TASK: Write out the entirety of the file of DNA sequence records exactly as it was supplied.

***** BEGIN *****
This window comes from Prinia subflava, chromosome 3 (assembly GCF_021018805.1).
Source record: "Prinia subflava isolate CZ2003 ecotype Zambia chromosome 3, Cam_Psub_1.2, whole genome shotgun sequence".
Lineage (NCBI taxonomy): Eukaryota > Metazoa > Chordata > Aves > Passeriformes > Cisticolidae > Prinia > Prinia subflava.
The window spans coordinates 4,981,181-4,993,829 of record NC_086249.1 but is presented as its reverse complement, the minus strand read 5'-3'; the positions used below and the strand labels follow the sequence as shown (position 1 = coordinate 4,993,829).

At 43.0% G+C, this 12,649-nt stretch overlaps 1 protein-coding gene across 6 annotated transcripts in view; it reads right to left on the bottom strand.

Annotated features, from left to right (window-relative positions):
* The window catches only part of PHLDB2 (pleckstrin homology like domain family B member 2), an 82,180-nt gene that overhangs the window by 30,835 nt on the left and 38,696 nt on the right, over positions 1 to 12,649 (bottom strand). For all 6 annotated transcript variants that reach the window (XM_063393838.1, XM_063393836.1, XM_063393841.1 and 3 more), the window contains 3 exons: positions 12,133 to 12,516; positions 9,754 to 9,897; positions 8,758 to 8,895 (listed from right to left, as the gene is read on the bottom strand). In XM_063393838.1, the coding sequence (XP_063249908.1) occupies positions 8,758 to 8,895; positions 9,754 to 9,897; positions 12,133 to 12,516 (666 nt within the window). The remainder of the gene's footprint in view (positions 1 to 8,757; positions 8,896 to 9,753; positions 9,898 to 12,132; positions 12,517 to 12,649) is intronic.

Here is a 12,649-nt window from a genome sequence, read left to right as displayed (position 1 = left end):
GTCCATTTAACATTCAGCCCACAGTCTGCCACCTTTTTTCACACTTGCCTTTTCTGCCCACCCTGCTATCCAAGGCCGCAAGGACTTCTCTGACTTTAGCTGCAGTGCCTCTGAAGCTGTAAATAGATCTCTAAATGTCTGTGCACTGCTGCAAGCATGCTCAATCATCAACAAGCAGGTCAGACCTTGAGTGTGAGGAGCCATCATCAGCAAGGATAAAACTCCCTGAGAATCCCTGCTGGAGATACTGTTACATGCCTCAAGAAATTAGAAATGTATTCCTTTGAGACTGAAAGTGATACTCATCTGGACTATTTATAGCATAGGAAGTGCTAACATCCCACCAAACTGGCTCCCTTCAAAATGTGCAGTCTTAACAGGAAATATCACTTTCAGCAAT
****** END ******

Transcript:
This window comes from Prinia subflava, chromosome 3 (assembly GCF_021018805.1).
Source record: "Prinia subflava isolate CZ2003 ecotype Zambia chromosome 3, Cam_Psub_1.2, whole genome shotgun sequence".
Lineage (NCBI taxonomy): Eukaryota > Metazoa > Chordata > Aves > Passeriformes > Cisticolidae > Prinia > Prinia subflava.
The window spans coordinates 4,981,181-4,993,829 of record NC_086249.1 but is presented as its reverse complement, the minus strand read 5'-3'; the positions used below and the strand labels follow the sequence as shown (position 1 = coordinate 4,993,829).

At 43.0% G+C, this 12,649-nt stretch overlaps 1 protein-coding gene across 6 annotated transcripts in view; it reads right to left on the bottom strand.

Annotated features, from left to right (window-relative positions):
* The window catches only part of PHLDB2 (pleckstrin homology like domain family B member 2), an 82,180-nt gene that overhangs the window by 30,835 nt on the left and 38,696 nt on the right, over positions 1 to 12,649 (bottom strand). For all 6 annotated transcript variants that reach the window (XM_063393838.1, XM_063393836.1, XM_063393841.1 and 3 more), the window contains 3 exons: positions 12,133 to 12,516; positions 9,754 to 9,897; positions 8,758 to 8,895 (listed from right to left, as the gene is read on the bottom strand). In XM_063393838.1, the coding sequence (XP_063249908.1) occupies positions 8,758 to 8,895; positions 9,754 to 9,897; positions 12,133 to 12,516 (666 nt within the window). The remainder of the gene's footprint in view (positions 1 to 8,757; positions 8,896 to 9,753; positions 9,898 to 12,132; positions 12,517 to 12,649) is intronic.

Here is a 12,649-nt window from a genome sequence, read left to right as displayed (position 1 = left end):
GTCCATTTAACATTCAGCCCACAGTCTGCCACCTTTTTTCACACTTGCCTTTTCTGCCCACCCTGCTATCCAAGGCCGCAAGGACTTCTCTGACTTTAGCTGCAGTGCCTCTGAAGCTGTAAATAGATCTCTAAATGTCTGTGCACTGCTGCAAGCATGCTCAATCATCAACAAGCAGGTCAGACCTTGAGTGTGAGGAGCCATCATCAGCAAGGATAAAACTCCCTGAGAATCCCTGCTGGAGATACTGTTACATGCCTCAAGAAATTAGAAATGTATTCCTTTGAGACTGAAAGTGATACTCATCTGGACTATTTATAGCATAGGAAGTGCTAACATCCCACCAAACTGGCTCCCTTCAAAATGTGCAGTCTTAACAGGAAATATCACTTTCAGCAAT